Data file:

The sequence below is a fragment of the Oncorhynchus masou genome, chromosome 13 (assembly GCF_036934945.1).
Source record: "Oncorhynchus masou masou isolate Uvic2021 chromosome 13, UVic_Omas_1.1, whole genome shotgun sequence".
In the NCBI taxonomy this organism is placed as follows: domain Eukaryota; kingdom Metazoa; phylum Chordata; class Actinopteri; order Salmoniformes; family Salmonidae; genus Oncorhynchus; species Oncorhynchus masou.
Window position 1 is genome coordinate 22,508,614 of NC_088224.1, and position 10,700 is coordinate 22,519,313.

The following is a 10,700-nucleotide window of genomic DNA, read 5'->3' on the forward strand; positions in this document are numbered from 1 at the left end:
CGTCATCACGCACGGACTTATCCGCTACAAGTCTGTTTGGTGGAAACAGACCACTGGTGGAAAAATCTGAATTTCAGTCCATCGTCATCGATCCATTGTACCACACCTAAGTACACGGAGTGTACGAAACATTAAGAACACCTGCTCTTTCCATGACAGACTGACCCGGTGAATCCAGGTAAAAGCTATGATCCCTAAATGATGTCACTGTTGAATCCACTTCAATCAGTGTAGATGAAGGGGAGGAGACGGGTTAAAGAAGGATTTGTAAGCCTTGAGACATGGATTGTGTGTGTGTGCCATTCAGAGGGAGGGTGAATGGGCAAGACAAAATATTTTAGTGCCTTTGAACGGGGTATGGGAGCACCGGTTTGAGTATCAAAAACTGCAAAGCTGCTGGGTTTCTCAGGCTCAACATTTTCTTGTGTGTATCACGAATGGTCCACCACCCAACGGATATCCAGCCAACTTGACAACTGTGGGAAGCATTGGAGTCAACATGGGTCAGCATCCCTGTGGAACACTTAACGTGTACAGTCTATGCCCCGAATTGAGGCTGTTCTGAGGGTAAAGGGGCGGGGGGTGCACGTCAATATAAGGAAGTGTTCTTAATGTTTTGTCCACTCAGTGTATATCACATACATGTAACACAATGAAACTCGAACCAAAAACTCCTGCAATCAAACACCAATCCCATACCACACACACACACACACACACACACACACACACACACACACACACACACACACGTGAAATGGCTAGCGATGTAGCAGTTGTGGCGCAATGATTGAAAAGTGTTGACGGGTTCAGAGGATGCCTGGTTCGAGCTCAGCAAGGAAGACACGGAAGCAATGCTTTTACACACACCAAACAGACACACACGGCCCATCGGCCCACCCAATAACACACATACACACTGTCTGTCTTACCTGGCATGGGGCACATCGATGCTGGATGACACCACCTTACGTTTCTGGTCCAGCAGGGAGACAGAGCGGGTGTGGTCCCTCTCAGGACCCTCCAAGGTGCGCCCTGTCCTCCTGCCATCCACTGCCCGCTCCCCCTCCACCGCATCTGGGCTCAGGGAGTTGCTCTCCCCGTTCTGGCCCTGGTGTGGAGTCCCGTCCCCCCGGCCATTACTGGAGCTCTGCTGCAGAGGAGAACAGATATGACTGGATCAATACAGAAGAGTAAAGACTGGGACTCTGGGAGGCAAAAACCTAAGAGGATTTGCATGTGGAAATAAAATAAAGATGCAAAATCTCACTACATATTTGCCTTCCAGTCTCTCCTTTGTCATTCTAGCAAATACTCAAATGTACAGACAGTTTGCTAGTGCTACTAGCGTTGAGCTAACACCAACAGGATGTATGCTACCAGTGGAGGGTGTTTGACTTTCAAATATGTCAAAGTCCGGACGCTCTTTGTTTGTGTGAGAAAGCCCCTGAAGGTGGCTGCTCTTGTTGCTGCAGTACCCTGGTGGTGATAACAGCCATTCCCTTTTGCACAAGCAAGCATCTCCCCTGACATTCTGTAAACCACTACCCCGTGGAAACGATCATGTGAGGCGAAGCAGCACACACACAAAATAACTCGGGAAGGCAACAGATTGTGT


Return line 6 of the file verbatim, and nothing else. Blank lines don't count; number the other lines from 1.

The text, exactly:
CGTCATCACGCACGGACTTATCCGCTACAAGTCTGTTTGGTGGAAACAGACCACTGGTGGAAAAATCTGAATTTCAGTCCATCGTCATCGATCCATTGTACCACACCTAAGTACACGGAGTGTACGAAACATTAAGAACACCTGCTCTTTCCATGACAGACTGACCCGGTGAATCCAGGTAAAAGCTATGATCCCTAAATGATGTCACTGTTGAATCCACTTCAATCAGTGTAGATGAAGGGGAGGAGACGGGTTAAAGAAGGATTTGTAAGCCTTGAGACATGGATTGTGTGTGTGTGCCATTCAGAGGGAGGGTGAATGGGCAAGACAAAATATTTTAGTGCCTTTGAACGGGGTATGGGAGCACCGGTTTGAGTATCAAAAACTGCAAAGCTGCTGGGTTTCTCAGGCTCAACATTTTCTTGTGTGTATCACGAATGGTCCACCACCCAACGGATATCCAGCCAACTTGACAACTGTGGGAAGCATTGGAGTCAACATGGGTCAGCATCCCTGTGGAACACTTAACGTGTACAGTCTATGCCCCGAATTGAGGCTGTTCTGAGGGTAAAGGGGCGGGGGGTGCACGTCAATATAAGGAAGTGTTCTTAATGTTTTGTCCACTCAGTGTATATCACATACATGTAACACAATGAAACTCGAACCAAAAACTCCTGCAATCAAACACCAATCCCATACCACACACACACACACACACACACACACACACACACACACACACACACACACACGTGAAATGGCTAGCGATGTAGCAGTTGTGGCGCAATGATTGAAAAGTGTTGACGGGTTCAGAGGATGCCTGGTTCGAGCTCAGCAAGGAAGACACGGAAGCAATGCTTTTACACACACCAAACAGACACACACGGCCCATCGGCCCACCCAATAACACACATACACACTGTCTGTCTTACCTGGCATGGGGCACATCGATGCTGGATGACACCACCTTACGTTTCTGGTCCAGCAGGGAGACAGAGCGGGTGTGGTCCCTCTCAGGACCCTCCAAGGTGCGCCCTGTCCTCCTGCCATCCACTGCCCGCTCCCCCTCCACCGCATCTGGGCTCAGGGAGTTGCTCTCCCCGTTCTGGCCCTGGTGTGGAGTCCCGTCCCCCCGGCCATTACTGGAGCTCTGCTGCAGAGGAGAACAGATATGACTGGATCAATACAGAAGAGTAAAGACTGGGACTCTGGGAGGCAAAAACCTAAGAGGATTTGCATGTGGAAATAAAATAAAGATGCAAAATCTCACTACATATTTGCCTTCCAGTCTCTCCTTTGTCATTCTAGCAAATACTCAAATGTACAGACAGTTTGCTAGTGCTACTAGCGTTGAGCTAACACCAACAGGATGTATGCTACCAGTGGAGGGTGTTTGACTTTCAAATATGTCAAAGTCCGGACGCTCTTTGTTTGTGTGAGAAAGCCCCTGAAGGTGGCTGCTCTTGTTGCTGCAGTACCCTGGTGGTGATAACAGCCATTCCCTTTTGCACAAGCAAGCATCTCCCCTGACATTCTGTAAACCACTACCCCGTGGAAACGATCATGTGAGGCGAAGCAGCACACACACAAAATAACTCGGGAAGGCAACAGATTGTGT